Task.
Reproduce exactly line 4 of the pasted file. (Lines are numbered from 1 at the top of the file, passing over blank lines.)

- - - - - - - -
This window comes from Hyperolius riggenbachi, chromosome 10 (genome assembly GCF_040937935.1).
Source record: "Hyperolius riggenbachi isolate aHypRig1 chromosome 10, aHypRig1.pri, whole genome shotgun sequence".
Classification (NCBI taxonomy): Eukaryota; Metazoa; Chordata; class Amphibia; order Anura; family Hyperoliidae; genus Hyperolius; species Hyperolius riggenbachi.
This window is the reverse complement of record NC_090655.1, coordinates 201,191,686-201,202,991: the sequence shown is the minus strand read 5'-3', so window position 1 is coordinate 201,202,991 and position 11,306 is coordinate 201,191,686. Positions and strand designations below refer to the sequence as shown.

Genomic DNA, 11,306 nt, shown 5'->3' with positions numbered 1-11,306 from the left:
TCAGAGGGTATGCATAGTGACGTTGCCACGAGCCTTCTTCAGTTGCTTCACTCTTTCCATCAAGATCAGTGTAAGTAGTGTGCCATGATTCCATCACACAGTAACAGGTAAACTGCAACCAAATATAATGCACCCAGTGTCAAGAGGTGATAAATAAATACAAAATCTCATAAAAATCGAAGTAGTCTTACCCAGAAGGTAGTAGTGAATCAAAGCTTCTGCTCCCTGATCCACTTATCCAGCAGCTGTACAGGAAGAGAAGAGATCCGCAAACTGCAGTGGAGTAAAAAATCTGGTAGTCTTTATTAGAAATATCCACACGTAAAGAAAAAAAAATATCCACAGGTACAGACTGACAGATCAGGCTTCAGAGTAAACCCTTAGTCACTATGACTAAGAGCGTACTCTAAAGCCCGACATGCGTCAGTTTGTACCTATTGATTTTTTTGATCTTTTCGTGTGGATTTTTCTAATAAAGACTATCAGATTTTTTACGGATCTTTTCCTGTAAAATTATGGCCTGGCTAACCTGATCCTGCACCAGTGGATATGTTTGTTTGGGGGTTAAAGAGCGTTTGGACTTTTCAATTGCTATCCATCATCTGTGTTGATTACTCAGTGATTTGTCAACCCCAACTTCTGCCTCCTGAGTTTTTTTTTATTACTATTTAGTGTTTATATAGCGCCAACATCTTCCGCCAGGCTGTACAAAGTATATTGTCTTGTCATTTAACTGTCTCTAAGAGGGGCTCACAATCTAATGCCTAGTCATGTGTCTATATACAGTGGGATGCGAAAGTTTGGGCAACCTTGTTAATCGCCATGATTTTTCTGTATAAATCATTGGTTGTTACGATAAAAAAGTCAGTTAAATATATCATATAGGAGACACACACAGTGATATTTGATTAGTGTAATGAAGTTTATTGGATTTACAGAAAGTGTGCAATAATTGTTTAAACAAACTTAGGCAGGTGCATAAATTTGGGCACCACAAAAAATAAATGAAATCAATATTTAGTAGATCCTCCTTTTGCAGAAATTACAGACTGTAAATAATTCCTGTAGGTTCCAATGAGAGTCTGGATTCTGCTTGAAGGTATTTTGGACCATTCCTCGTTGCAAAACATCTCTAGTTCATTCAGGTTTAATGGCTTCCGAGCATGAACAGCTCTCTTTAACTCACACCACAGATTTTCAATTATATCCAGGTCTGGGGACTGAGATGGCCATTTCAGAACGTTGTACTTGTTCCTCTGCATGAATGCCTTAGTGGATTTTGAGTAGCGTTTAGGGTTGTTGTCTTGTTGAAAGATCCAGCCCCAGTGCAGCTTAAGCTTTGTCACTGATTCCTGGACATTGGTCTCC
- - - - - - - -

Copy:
This window is the reverse complement of record NC_090655.1, coordinates 201,191,686-201,202,991: the sequence shown is the minus strand read 5'-3', so window position 1 is coordinate 201,202,991 and position 11,306 is coordinate 201,191,686. Positions and strand designations below refer to the sequence as shown.